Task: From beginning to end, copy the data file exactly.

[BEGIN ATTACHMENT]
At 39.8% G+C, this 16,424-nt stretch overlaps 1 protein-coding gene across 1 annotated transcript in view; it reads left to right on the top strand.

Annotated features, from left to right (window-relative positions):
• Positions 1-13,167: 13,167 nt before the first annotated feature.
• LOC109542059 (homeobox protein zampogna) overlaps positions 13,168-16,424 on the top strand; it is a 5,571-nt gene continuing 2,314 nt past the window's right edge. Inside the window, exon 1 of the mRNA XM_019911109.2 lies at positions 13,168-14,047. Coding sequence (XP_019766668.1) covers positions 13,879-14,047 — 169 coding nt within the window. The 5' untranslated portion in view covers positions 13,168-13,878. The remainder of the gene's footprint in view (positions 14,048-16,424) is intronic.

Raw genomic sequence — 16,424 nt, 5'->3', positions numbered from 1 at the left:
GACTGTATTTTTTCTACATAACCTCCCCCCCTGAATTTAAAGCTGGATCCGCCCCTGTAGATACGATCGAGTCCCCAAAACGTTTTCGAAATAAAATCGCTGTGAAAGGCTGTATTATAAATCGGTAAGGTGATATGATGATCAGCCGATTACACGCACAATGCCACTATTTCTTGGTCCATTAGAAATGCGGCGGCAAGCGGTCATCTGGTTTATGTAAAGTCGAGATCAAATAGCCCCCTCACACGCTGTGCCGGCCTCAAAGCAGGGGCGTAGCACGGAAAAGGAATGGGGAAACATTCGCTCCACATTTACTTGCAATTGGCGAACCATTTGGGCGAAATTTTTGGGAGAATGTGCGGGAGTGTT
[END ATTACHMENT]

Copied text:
At 39.8% G+C, this 16,424-nt stretch overlaps 1 protein-coding gene across 1 annotated transcript in view; it reads left to right on the top strand.

Annotated features, from left to right (window-relative positions):
• Positions 1-13,167: 13,167 nt before the first annotated feature.
• LOC109542059 (homeobox protein zampogna) overlaps positions 13,168-16,424 on the top strand; it is a 5,571-nt gene continuing 2,314 nt past the window's right edge. Inside the window, exon 1 of the mRNA XM_019911109.2 lies at positions 13,168-14,047. Coding sequence (XP_019766668.1) covers positions 13,879-14,047 — 169 coding nt within the window. The 5' untranslated portion in view covers positions 13,168-13,878. The remainder of the gene's footprint in view (positions 14,048-16,424) is intronic.

Raw genomic sequence — 16,424 nt, 5'->3', positions numbered from 1 at the left:
GACTGTATTTTTTCTACATAACCTCCCCCCCTGAATTTAAAGCTGGATCCGCCCCTGTAGATACGATCGAGTCCCCAAAACGTTTTCGAAATAAAATCGCTGTGAAAGGCTGTATTATAAATCGGTAAGGTGATATGATGATCAGCCGATTACACGCACAATGCCACTATTTCTTGGTCCATTAGAAATGCGGCGGCAAGCGGTCATCTGGTTTATGTAAAGTCGAGATCAAATAGCCCCCTCACACGCTGTGCCGGCCTCAAAGCAGGGGCGTAGCACGGAAAAGGAATGGGGAAACATTCGCTCCACATTTACTTGCAATTGGCGAACCATTTGGGCGAAATTTTTGGGAGAATGTGCGGGAGTGTT